On Friday, February 3, 2023, the 5th online screening of Russian and Central Asian films took place. This edition showcased the film “Two Thousand Songs of Farida” (2020), directed by Yolkin Tuichiev. The film, which has garnered attention as Uzbekistan’s latest cinematic offering, has been featured in numerous international film festivals. Its debut in Japan occurred on September 30, 2022, at Nova Hall (Tsukuba City, Ibaraki Prefecture) during the “Japan-Uzbekistan Academic and Cultural Forum.” This event, jointly organized by the University of Tsukuba and the Ministry of Intermediate and Higher Education of Uzbekistan, commemorated the 30th anniversary of diplomatic relations between Japan and Uzbekistan. 

Due to a surge in requests following last year’s screening, we organizedthe 5th online screening to make the film accessible to a wider audience. 

As usual, Dr. Yuji Kajiyama, the coordinator of the NipCA project, provided an advance commentary titled “New Film Trends in Contemporary Uzbekistan” before the screening. Uzbekistan, a longstanding leader in Central Asian film culture, has seen a flourishing of new filmmakers and the production of unique films, especially focusing on women’s lives. Despite limited opportunities for exposure in Japan, Dr. Kajiyama introduced several noteworthy works, including Ayub Shakhobiddinov’s “Heavenly Woman” (2012), and Saodat Ismailova’s “40 Days of Silence” (2014), and “Her Rights” (2020). These films, along with others, depict women’s lives in Central Asia, particularly in Uzbekistan. Notably, Ismailova’s “Her Five Lives” (2020) is an outstanding short film categorizing the lives of women in Uzbekistan over the past century (from the 1920s to the present).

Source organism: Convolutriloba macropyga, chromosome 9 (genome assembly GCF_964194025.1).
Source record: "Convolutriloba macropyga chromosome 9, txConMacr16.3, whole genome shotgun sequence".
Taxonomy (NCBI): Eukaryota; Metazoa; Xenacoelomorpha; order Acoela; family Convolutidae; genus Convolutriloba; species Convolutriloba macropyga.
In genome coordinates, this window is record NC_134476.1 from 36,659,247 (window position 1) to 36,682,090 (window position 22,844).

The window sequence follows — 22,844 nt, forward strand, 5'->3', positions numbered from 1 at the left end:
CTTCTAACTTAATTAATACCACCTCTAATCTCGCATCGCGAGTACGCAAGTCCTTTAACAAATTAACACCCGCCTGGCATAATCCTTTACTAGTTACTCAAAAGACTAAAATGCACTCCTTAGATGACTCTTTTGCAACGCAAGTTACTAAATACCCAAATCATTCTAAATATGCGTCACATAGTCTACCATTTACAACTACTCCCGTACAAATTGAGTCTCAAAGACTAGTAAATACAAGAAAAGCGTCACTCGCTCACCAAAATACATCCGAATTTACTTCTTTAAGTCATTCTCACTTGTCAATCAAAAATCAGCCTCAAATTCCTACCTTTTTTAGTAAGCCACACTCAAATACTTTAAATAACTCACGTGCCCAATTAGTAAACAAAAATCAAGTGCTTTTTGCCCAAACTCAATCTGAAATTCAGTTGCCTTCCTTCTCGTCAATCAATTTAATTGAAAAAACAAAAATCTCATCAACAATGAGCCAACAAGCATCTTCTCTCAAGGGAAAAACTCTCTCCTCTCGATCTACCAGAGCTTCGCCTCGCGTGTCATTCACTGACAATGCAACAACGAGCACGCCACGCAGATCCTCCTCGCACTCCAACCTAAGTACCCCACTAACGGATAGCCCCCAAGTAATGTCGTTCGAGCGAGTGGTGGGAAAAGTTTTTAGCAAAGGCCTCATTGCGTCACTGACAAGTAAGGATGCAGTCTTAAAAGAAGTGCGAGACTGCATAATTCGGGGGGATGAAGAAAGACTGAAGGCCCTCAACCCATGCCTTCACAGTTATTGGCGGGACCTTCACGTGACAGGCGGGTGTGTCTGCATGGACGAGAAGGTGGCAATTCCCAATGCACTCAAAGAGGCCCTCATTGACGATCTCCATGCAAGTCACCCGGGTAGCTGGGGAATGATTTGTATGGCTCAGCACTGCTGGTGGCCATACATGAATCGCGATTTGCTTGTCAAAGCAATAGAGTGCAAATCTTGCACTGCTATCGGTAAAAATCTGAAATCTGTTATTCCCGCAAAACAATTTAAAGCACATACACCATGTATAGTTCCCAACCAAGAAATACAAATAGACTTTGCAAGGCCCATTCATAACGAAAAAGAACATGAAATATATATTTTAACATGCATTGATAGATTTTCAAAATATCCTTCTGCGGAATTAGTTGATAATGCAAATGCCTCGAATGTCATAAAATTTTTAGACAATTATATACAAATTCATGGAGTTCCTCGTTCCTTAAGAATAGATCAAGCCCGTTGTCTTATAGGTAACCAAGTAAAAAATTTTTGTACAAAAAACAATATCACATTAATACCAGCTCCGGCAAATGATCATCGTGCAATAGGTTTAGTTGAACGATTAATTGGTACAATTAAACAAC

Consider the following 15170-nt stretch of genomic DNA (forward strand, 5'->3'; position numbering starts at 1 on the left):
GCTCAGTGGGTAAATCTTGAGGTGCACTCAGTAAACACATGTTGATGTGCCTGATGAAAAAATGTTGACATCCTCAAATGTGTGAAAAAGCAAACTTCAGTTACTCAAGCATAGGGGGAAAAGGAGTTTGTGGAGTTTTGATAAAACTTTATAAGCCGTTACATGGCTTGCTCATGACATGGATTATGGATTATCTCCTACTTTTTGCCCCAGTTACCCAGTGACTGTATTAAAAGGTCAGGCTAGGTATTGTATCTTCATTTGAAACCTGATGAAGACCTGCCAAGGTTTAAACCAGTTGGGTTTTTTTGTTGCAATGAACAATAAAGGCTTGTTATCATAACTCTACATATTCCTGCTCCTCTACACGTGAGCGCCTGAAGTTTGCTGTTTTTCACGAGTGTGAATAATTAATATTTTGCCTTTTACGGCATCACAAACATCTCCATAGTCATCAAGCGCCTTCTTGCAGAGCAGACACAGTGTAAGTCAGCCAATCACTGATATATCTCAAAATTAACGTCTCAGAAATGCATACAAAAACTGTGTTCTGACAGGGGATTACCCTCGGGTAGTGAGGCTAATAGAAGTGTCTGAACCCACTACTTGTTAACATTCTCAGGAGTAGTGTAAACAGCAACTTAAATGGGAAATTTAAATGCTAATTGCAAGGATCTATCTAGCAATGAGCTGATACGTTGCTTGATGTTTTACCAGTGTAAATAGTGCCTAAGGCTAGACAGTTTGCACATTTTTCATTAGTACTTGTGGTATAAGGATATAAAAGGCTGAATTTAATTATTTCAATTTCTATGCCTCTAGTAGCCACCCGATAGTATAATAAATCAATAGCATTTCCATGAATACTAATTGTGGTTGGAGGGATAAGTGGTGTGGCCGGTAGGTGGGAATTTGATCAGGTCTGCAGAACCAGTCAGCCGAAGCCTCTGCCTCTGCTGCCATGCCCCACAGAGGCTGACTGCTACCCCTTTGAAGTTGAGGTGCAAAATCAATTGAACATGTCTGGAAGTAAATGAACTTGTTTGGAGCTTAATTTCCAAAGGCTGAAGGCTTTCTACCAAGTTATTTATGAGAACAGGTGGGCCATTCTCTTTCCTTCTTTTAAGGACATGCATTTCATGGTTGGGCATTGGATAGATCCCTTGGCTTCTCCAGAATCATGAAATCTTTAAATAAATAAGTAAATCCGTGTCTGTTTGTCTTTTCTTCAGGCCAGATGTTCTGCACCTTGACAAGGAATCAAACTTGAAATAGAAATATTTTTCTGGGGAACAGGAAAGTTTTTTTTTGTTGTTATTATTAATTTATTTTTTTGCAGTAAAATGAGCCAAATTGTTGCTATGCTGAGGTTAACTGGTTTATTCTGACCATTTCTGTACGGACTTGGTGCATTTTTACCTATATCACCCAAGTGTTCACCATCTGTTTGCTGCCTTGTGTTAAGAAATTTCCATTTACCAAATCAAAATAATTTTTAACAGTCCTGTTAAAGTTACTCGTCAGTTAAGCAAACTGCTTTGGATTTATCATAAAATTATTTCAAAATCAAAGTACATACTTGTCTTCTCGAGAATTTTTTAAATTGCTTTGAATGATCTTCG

Although Tuichiev, the director of the featured films, hasn’t extensively explored the theme of women’s lives in his works, he stands as a contemporary standard-bearer for Uzbek cinema. “Two Thousand Songs of Farida” unfolds in western Uzbekistan in the early 1920s, shortly after the Bolshevik regime took power, and depicts the shifting and changing lives of a husband and his plural wives, who lived together in a traditional polygamous relationship amidst the increasing Sovietization of society. In the post-screening survey, there were quite a few comments about the film’s visual beauty, accompanied by numerous questions about the second half of the film, which takes a sharp turn. Requests for further explanations were made, and these inquiries will be addressed in a report following the next screening. 

The NipCA project remains committed to organizing film screenings in Central Asia and beyond.